Other studies have shown similar results (Schroeder & Kirkorian 2016). In fact, some leading developmental psychologists and educational media experts recommend referring to television and the like as “receptive” rather than “passive” media. This, they say, more accurately reflects the fact that young children are still highly activated when they watch television (Anderson & Davidson 2019).

The key message for educators and families is that high-quality television can be just as beneficial for learning as interactive games and apps. Educators might choose to show clips from educational television shows that supplement and reinforce a lesson plan, project, or other learning experience. They can also make use of instructional activities that are designed to accompany these shows (see the “Life’s Little Lessons” example in the “Resources for Choosing High-Quality Content” above). Families, in turn, should not feel pressured to purchase a tablet for their children for fear of missing out on learning opportunities.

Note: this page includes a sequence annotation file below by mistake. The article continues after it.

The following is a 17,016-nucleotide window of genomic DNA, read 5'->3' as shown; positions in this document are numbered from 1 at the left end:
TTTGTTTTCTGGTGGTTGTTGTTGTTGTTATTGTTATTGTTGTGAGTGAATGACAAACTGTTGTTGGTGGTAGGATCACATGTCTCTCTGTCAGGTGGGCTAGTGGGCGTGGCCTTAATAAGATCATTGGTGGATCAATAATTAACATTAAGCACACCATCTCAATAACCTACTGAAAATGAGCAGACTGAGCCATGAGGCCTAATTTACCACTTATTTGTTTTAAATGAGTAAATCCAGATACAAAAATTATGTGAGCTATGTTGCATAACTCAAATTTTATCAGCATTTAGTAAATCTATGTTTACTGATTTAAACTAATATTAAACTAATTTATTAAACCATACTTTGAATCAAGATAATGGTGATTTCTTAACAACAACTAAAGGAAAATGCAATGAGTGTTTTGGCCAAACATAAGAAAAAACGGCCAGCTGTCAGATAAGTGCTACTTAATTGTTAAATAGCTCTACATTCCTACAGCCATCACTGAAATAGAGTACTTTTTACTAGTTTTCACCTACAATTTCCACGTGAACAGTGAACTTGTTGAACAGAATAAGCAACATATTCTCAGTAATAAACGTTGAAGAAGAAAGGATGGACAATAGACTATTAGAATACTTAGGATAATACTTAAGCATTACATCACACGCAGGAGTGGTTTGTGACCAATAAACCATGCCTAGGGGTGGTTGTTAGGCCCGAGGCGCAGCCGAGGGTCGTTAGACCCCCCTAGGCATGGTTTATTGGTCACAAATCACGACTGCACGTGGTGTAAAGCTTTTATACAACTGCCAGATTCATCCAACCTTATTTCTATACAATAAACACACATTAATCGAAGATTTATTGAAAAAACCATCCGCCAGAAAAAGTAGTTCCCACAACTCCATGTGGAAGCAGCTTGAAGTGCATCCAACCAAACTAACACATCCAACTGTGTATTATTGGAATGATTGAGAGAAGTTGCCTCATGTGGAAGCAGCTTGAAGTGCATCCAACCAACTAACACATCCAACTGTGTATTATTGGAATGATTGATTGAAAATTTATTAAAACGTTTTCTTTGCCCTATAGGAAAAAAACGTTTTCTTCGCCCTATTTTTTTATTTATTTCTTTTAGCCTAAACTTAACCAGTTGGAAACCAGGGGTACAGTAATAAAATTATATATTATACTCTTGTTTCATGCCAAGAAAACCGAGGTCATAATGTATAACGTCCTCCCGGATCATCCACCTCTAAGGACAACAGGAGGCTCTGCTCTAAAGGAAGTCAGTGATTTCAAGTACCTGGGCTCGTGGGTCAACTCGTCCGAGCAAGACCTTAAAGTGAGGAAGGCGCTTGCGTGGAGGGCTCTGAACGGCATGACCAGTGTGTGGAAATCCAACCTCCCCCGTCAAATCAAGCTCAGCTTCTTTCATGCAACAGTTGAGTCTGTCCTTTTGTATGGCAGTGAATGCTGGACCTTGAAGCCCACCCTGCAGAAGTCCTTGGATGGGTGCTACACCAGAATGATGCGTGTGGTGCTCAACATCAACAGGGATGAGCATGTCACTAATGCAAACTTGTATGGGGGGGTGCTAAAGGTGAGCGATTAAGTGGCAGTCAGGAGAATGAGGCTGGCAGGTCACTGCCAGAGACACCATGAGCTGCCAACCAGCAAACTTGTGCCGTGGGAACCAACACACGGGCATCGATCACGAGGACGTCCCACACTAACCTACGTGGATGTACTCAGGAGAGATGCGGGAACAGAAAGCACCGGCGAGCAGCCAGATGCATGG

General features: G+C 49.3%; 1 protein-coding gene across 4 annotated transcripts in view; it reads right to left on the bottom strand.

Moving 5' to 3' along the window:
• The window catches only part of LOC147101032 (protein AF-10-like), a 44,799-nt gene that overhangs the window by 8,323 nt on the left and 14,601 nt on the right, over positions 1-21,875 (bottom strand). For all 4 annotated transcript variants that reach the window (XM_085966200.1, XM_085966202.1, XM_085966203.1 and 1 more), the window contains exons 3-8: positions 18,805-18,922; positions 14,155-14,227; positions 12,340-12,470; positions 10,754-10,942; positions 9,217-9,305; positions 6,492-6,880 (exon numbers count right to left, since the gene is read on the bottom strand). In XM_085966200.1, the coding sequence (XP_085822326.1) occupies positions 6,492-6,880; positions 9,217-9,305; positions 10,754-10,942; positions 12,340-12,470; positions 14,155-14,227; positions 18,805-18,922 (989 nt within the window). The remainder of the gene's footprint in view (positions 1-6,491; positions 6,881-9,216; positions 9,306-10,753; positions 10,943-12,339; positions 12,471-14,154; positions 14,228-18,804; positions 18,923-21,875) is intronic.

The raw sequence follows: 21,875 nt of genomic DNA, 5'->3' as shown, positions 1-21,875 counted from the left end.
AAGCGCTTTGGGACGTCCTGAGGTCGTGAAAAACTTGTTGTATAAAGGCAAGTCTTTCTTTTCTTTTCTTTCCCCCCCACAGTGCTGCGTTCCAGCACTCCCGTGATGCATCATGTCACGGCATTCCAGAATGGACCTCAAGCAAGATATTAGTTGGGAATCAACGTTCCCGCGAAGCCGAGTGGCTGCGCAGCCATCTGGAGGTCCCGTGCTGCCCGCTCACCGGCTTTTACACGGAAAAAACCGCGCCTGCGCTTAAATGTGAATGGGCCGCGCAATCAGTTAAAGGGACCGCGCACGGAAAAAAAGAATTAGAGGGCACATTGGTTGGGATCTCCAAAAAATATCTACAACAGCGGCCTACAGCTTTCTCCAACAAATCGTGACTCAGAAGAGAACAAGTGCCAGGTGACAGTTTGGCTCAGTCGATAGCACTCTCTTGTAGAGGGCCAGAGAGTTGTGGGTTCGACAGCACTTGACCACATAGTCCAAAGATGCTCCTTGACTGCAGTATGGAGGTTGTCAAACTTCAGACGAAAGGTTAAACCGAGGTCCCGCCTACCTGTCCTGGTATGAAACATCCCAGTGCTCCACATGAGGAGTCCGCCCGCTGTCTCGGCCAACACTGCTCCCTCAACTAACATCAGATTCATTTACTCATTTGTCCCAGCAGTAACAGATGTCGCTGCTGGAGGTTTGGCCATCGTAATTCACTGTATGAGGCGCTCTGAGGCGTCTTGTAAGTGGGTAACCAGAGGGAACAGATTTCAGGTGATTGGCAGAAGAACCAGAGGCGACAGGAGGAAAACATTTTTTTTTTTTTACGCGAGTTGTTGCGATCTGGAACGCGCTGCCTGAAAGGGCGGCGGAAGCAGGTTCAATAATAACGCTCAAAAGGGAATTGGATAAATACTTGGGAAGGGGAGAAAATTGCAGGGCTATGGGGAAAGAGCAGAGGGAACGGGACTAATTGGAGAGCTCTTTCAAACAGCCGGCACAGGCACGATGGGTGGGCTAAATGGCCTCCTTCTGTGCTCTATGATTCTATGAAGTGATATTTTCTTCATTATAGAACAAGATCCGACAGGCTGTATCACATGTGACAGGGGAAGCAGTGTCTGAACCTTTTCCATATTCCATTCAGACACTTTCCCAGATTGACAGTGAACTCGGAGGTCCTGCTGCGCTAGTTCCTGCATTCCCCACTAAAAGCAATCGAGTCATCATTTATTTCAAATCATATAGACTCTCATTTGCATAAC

Characters Are Key

Research has also indicated that the characters featured in children’s media content can be an important conduit for learning. Children (and adults) often form strong, friendship-like attachments with their favorite media characters. This is known in the research as parasocial relationships (Calvert & Richards 2014). Studies have shown that children learn more from these trusted familiar characters than from unfamiliar characters who present the same content (Lauricella et al. 2011; Gola et al. 2013). Both educators and families can facilitate this learning through, for example, pretend play following a child’s favorite program: “Do you think the boat will sink or float in the water table (or bathtub)? Let’s test our hypothesis like Sid the Science Kid did!”


Early childhood educators—including those who teach our youngest learners—can play a vital role in shaping children’s screen habits and guiding them toward healthy media use and media literacy. (For more on this, read “Framing: How We Think About Our Work,” by Faith Rogow.) As outlined in the DAP framework, integrating technology and digital media in the early learning setting means that children are focused on a specific activity or exploration—not the technology itself (NAEYC 2020). Still, engaging in conversations with families and other home caregivers about appropriate media use requires a balanced and thoughtful approach. By staying informed, sharing evidence-based information, and respecting the various needs and constraints of different families, educators can foster a positive and supportive partnership with families in navigating screen use in and outside of early learning programs for the youngest generation.